05 February, 2007

Spot the planetary difference

There are many differences between Titan’s atmosphere and Earth’s, in terms of temperature (a couple of hundred degrees lower) and composition (no oxygen, more methane), but the cloud formation recently snapped above Titan’s north pole by Cassini, shown in the top image above, doesn’t look too dissimilar from storms snapped from our own planet’s orbit, as the lower image (source) illustrates. At 2400 km in diameter, it is quite a whopper - it would fill most of the North Atlantic.

It’s not that clouds haven’t been imaged on Titan before; we managed that even before Cassini arrived in Saturnian orbit, and Cassini itself has imaged some before now as well. But those previously observed cloud systems were mainly located around the south pole of Titan; what’s interesting about this one is that it is in the opposite hemisphere, directly above the lakes which have caused so much excitement. This makes it extremely tempting to link the two phenomena. The northern hemisphere of Titan is now entering its spring after a seven-year winter, so evaporation from these lakes in the rising temperatures could easily have contributed to the formation of clouds.

The key question, though, is what happens then: do significant amounts of hydrocarbons rain back out of the atmosphere to complete the “methanological cycle”? Is this precipitation intense enough be actively eroding out the landscapes imaged by the Huygens lander on its descent, and produce standing bodies of hydrocarbons in depressed topography? Or, rather than being refilled from above, are lakes on the surface more to do with hydrocarbon release from either subsurface “methanifers”, or cryovolcanic venting?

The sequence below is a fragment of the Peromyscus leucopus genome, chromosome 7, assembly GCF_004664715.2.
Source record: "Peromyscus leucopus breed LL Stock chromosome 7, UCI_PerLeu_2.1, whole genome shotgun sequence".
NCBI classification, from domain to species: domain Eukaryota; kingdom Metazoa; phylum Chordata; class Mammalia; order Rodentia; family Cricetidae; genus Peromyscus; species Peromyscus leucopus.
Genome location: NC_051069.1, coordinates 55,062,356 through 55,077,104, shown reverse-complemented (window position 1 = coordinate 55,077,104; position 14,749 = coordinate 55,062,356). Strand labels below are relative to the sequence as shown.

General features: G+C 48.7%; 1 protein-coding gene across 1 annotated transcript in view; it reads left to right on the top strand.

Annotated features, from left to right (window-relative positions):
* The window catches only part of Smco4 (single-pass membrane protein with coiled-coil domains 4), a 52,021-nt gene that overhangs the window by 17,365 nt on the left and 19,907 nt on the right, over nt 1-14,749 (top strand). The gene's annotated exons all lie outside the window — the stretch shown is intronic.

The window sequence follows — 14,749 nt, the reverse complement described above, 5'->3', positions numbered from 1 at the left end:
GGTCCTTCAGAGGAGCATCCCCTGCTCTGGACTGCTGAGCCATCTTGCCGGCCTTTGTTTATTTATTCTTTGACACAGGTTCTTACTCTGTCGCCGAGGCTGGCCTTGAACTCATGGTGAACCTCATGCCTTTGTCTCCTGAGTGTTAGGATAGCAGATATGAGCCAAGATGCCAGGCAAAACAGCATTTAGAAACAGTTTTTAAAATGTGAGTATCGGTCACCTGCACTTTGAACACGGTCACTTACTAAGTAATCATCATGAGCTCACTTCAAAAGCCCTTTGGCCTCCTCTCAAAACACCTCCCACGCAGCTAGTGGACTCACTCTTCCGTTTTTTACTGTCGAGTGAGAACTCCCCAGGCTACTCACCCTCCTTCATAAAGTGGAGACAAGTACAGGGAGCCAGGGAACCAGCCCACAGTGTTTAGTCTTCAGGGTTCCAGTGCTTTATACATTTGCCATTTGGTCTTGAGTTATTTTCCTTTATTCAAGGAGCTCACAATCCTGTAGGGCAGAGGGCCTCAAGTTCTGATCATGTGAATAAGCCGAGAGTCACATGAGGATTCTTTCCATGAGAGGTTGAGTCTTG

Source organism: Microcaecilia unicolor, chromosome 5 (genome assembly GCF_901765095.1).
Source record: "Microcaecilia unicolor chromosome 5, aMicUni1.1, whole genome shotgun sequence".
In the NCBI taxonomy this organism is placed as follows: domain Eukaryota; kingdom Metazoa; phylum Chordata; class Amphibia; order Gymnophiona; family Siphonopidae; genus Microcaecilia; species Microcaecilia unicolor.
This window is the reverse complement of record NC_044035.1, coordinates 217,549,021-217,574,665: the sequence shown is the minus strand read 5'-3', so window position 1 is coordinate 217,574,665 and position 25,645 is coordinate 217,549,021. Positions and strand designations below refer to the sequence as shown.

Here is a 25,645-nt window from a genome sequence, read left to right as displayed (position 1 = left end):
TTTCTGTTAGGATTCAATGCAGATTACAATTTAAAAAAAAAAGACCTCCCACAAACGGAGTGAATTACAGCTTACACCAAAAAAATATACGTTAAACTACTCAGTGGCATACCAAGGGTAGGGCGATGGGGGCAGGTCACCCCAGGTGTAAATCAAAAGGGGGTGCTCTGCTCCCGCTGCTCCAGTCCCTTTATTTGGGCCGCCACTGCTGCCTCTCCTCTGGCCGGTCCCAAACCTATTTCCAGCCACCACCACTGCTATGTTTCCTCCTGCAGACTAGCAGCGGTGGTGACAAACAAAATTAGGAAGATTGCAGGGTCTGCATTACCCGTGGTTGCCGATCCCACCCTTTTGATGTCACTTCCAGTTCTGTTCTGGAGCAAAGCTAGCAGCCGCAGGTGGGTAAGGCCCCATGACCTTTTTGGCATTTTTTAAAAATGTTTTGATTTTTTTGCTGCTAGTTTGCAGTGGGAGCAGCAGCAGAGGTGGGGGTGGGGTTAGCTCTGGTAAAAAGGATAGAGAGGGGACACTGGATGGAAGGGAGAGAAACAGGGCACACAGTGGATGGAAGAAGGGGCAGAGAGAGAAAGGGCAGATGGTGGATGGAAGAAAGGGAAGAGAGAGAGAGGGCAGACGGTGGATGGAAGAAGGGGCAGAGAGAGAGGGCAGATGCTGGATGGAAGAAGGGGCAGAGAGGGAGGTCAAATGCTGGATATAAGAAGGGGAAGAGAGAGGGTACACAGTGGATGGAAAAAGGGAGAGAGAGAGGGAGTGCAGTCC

Some of these questions are still open. During Huygen’s descent, it measured variations in atmospheric methane concentration and temperature which, when examined in detail, indicated the presence of thin methane clouds capable of generating a persistent light drizzle [1]. Such weather makes the surface of Titan the natural location for any British extraterrestrial colony, but it is not really energetic enough to carve new drainage channels or any other new topography. And although attempts to model Titan’s atmosphere do suggest that strong storms can occur [2], how common or important they are in reality is unclear. Effectively, what we need is more observation time. Just like continuous observations of Mars over several years have revealed changing features which might indicate actively flowing water, if Cassini is able to observe Titan for long enough, we might not only see a few storms but also be able to assess their effect on the landscape.

[1] Tokano et al., 2006. Nature, 442, 432-435, [doi].

[2] Hueso and Sánchez-Lavega, 2006. Nature, 442, 428-431, [doi].

This post was published on Day 1 of the Just Science challenge – a full week of science and only science. You can subscribe to the RSS feed at http://www.justscience.net/?feed=rss2.
All my posts for this week

No comments: